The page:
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Phillip Bergson

Writing about Films and Festivals.


Film Critic, UK,Invited Member  of  The UK Critics' Circle

FIPRESCI abd the European Film Academy.

Visiting Lecturer, Prague Film School.


Winner of the  "Student Journalist of the Year" competition in the UK weekly New Statesman, as a Classics Scholar Phillip Bergson then founded the Oxford Film Festival and, on graduating, was selected by "The Sunday Times" as a 'New Critic' and in the same week began broadcasting on film for many BBC Radio programmes. A contributor to the "Times Literary Supplement", "TES",The Spectator,film critic on "The Sunday Standard", "Screen International",Variety, "Film Bulletin", "Film a Doba" inter alia, and on the FilmFestJOURNAL in Berlin and Screen Dailies at Cannes,he also worked for the "European Script Fund", has scripted shorts and features (that have been produced and released) and, fluent in eight-and-a-half languages, currently programmes and advises several international film festivals and is.Casting Consultant on several international features. At the National  Museum of Photography, Film and Television, in his native Yorkshire, he created the "Eurovisions" project, to promote classic and contemporary European cinema,which was inaugurated at the Cine Lumiere in London by His Excellency the President of Iceland.

Presenter and Programmer,London Turkish Film Week, December 2018

Co=programmer, 2nd London Turkish Film Week, April 2019

Artistic Director, 3rd London Turkish Film Week, planned for 1-7 June 2020.

As a FIPRESCI Jury Member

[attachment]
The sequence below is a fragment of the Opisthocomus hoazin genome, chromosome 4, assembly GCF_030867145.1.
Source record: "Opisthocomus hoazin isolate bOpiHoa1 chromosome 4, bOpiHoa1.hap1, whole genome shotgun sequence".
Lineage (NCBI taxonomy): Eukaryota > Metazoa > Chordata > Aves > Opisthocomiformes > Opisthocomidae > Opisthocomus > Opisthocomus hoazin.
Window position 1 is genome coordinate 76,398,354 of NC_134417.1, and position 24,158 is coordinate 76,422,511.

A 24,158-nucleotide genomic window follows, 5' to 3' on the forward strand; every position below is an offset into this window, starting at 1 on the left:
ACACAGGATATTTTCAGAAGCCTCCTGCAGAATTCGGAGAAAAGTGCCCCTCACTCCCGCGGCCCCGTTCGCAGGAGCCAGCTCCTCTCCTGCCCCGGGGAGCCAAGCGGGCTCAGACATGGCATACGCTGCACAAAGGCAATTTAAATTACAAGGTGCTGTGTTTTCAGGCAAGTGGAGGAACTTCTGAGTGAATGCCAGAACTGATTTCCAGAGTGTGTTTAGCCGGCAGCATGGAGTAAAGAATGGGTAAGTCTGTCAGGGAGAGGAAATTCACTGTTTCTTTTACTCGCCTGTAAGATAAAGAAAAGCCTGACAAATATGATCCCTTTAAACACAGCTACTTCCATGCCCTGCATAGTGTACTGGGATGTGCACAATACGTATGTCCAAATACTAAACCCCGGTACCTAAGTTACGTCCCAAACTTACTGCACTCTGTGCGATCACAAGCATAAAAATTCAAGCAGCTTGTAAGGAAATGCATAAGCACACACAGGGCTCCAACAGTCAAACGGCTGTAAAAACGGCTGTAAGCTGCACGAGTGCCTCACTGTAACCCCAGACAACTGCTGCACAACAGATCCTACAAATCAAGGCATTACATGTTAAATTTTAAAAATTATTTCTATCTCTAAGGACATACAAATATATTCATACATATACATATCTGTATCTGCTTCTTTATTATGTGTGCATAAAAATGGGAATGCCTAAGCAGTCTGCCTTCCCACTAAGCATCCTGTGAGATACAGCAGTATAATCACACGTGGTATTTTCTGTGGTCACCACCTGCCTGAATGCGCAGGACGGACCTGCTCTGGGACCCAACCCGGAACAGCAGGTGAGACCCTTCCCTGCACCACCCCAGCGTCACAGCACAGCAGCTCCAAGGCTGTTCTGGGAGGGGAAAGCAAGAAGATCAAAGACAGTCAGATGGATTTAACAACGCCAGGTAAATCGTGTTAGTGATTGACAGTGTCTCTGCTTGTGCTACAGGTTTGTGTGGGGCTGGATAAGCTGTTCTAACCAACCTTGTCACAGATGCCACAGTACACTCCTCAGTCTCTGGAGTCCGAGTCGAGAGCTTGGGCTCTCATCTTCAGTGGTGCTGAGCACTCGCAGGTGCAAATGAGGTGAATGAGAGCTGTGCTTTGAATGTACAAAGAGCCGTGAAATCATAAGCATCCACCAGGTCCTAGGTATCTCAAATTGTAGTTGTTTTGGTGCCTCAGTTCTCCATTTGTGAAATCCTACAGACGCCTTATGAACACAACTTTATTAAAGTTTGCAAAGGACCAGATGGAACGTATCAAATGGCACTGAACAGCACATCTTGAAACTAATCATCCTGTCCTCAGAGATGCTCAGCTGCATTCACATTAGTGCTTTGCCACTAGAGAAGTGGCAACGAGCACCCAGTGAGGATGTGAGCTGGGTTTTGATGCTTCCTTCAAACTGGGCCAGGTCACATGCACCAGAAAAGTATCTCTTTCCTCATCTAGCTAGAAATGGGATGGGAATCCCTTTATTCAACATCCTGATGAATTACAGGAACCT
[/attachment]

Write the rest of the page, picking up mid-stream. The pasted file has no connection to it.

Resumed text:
and a member of  International Juries at

Thessaloniki, Europa Cinema (Rimini), Munich Documentary, Manaki Brothers,Cine Jove (Valencia),Chicago, TIFF-ODA


One Final Gaudy Night in Mannheim

Well, the weather held and so did the quality of the films as the Mannheim-Heidelberg International Film Festival wound up, rather than down ,towards its 59th Awards Ceremony.Audiences seemed to increase in number and enthusiasm during these unusually  balmy November days and the nightly drinks receptions for lucky invitees saw sparkling German wines and beer pouring as if there was no tomorrow well into tomorrow, with  on one occasion-well past 2am local time-most of the Festival Direction and a merry troupe of foreign scribes  almost locked in the Mannheim Stadthaus for the night!The  Tuesday lunchtime reception hosted in honour of the Ecumenical Jury (at I believe the Catholic local chapter-house, as it were) proved to be far from economical in terms of the quality of the wines and sandwiches offered, and the traditional Festival Party held mid-week in the new capacious tents pitched in front of the Heidelberg Castle offered a welcome excursionto and through and over  that lovely historic city of learning, and a trip on a very impressive  cable-car up and inside the Heidelberg hill.

Happily, in spite of an afternoon away at the University of Mainz to deliver an ad hoc lecture on 'British History in British Cinema' to some 130 lucky students, I managed to see all but one of the prized features, and to agree with more than most of the awards on the night of the 2st November, 2010. The main auditorium of the Stadthaus was comfortably crowded and the ceremony proceeded with dignity and clips from all of the competing and successful films.I was glad that Eva y Lola (Eva and Lola) by the lovely Sabrina Farji won the Audience Prize, but  with a typical example of this festival's fairness, the excellent Danish film Hold Om Mig (Hold Me Tight) apparently came so close to it in cast ballots that it was given a nearly ex-aequo  and its director Kaspar Munk made a charming onstage Dankeschoen, and quickly had to return to the platform to pick up his well-deserved Ecumenical Film Prize.